SACRAMENTO – Sharply reducing net metering payments and imposing high, solar-only fixed charges could slow the growth of rooftop solar installations – and, in the most extreme cases, cause installations to plummet -- according to a new report released Tuesday by Environment California Research & Policy Center, CALPIRG Education Fund and Frontier Group. This report comes as the California Public Utilities Commission (CPUC) considers changes to the state’s net metering program which compensates solar owners for the excess electricity they sell back to the grid.
“California needs continued growth in rooftop solar to reach our clean energy goals,” said Laura Deehan, state director at Environment California Research & Policy Center. “Our leadership on rooftop solar to date has been intentional, driven by our commitment to smart policies like net metering. The drastic changes to solar compensation that the CPUC is considering threaten to throw California’s leadership position on rooftop solar off a cliff.”
The report Rooftop Solar at Risk: Cuts to net metering could threaten California’s clean energy progress highlights multiple case studies on how solar compensation affects installation rates. Several studies examined California’s publicly-owned utilities, which are not required to follow the CPUC net metering policies, showing that reduced compensation had put the brakes on solar power deployment.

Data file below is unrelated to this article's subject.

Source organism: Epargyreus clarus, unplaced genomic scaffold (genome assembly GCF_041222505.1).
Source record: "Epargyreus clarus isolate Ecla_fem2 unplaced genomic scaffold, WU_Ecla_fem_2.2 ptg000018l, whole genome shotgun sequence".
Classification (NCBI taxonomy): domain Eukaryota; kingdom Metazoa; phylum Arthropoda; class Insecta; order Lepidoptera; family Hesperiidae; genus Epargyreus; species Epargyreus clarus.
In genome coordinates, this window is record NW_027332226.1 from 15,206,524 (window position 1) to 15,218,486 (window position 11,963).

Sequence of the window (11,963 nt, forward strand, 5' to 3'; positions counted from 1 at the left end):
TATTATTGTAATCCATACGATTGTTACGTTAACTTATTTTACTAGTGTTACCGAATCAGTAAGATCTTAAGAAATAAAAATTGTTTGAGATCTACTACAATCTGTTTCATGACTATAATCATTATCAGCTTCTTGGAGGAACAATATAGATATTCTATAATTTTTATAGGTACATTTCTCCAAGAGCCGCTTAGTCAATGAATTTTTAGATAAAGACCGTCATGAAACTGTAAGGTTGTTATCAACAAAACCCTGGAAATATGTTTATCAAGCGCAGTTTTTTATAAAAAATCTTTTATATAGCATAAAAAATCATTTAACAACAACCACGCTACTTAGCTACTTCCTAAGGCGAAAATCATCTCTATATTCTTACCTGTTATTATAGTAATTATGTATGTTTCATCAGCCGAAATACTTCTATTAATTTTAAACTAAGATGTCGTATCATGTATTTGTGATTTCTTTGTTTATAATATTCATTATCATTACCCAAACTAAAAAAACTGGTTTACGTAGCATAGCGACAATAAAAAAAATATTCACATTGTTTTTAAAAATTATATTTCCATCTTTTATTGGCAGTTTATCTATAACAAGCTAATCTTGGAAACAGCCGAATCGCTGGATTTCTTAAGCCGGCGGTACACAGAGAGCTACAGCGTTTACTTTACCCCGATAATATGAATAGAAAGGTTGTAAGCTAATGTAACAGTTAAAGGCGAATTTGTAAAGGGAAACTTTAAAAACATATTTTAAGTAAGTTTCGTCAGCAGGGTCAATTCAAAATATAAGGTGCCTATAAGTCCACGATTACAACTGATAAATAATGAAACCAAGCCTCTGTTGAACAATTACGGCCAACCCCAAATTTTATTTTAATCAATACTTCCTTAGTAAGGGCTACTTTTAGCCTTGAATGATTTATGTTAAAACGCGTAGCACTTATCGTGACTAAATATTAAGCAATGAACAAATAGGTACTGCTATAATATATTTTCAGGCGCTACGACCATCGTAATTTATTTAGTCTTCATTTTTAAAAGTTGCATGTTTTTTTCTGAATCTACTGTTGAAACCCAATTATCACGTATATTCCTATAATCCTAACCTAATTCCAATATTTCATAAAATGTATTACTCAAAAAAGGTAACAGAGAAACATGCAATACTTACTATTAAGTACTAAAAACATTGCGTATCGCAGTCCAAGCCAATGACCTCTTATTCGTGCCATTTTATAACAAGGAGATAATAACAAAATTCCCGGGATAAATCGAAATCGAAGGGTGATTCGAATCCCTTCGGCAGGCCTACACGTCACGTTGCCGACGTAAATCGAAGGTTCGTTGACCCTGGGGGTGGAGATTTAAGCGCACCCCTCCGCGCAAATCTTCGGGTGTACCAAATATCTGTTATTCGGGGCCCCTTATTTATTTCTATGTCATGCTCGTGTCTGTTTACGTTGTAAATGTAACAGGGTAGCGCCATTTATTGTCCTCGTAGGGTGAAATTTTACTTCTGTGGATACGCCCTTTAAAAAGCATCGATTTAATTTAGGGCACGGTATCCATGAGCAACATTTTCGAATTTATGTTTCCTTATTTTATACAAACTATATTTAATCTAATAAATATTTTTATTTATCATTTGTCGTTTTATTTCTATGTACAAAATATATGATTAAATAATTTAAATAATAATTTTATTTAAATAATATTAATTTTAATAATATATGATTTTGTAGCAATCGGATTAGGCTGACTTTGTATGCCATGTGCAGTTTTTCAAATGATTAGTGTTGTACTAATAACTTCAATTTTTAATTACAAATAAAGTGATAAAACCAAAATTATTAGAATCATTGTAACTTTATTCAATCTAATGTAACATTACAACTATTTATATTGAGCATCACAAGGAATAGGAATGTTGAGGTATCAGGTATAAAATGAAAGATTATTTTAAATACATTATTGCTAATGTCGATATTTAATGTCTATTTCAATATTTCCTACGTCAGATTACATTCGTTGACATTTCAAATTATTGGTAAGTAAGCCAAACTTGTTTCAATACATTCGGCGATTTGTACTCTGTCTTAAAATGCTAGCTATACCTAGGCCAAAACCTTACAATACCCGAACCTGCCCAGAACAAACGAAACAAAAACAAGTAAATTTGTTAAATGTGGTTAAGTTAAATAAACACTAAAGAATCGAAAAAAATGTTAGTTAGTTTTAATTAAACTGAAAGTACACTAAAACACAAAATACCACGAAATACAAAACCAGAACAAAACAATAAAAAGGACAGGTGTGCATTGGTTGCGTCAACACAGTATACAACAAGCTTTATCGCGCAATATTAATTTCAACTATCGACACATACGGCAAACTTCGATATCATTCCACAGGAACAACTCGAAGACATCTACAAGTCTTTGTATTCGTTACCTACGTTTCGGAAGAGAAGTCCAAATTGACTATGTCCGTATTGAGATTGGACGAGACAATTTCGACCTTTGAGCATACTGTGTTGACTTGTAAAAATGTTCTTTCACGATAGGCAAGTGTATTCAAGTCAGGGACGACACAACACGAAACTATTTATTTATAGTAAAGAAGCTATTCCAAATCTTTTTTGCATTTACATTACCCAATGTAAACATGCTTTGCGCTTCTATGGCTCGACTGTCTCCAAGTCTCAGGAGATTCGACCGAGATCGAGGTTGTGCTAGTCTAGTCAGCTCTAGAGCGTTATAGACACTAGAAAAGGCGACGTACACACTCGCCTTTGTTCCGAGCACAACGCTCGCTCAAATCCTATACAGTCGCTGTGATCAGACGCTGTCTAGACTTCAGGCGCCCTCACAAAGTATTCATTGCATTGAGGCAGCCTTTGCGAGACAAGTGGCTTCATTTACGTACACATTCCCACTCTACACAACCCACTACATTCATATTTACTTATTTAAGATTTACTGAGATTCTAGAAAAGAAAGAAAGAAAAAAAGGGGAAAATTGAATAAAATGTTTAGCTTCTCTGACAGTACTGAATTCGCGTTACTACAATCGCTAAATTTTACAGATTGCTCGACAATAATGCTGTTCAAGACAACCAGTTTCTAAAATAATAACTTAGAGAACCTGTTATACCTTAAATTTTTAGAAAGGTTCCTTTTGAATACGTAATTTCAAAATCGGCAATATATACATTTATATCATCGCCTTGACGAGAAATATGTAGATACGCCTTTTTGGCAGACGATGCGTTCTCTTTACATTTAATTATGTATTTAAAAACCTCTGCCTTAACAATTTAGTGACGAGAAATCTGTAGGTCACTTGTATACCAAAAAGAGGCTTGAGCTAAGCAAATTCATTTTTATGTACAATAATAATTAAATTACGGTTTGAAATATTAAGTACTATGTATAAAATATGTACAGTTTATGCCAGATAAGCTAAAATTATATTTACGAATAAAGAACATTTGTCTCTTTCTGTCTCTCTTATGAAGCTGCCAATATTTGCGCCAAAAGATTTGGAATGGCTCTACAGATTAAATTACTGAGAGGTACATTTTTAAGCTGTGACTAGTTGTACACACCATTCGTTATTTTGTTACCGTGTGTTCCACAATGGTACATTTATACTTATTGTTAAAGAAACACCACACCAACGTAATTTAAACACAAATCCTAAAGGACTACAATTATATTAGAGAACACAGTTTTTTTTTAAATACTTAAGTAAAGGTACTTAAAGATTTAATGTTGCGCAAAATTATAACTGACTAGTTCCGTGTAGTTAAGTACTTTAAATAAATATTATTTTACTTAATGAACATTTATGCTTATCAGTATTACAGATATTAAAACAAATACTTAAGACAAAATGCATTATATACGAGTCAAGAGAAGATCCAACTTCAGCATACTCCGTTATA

In Arizona, the Salt River Project adopted new fees and policies for rooftop solar that nearly doubled the payback time of solar projects. Solar adoption declined between 50 percent and 95 percent after the changes were made.
Nevada’s 2016 cut to net metering compensation was followed by a 47% reduction in residential solar installations over the next year. Nevada eventually reinstituted net metering.
The Imperial Irrigation District in California abandoned net metering in July 2016, causing residential solar installations to decline by 88 percent.
The Turlock Irrigation District in California ended net metering at the beginning of 2015. Within two years, annual residential solar installations had declined 74 percent.
California law commits the state to reach 100 percent clean electricity by 2045. To achieve that, state officials estimate that the state will need 39 gigawatts (GW) of customer-sited solar, nearly quadrupling current distributed solar capacity in California.
“Rooftop solar is cheaper, more efficient and within the reach of more Californians than ever before,” said Jenn Engstrom, CALPIRG Education Fund state director. “California has so much to gain from investing in rooftop solar on our homes, schools and businesses, but the utility proposal to gut net metering effectively pushes rooftop solar out of the market.”
Pacific Gas and Electric (PG&E), Southern California Edison (SoCal Edison) and San Diego Gas & Electric (SDG&E) are proposing to impose the nation’s highest fixed charges for solar customers, while simultaneously slashing the net metering payments that solar customers receive.
“Rooftop solar is among the best and fastest ways to generate clean renewable power,” said Deehan. “We don’t have time to mess around. California should be doing everything it can to accelerate rooftop solar, not slow it down. Gov. Newsom must stand up to the state’s investor-owned utilities to defend the future of rooftop solar.”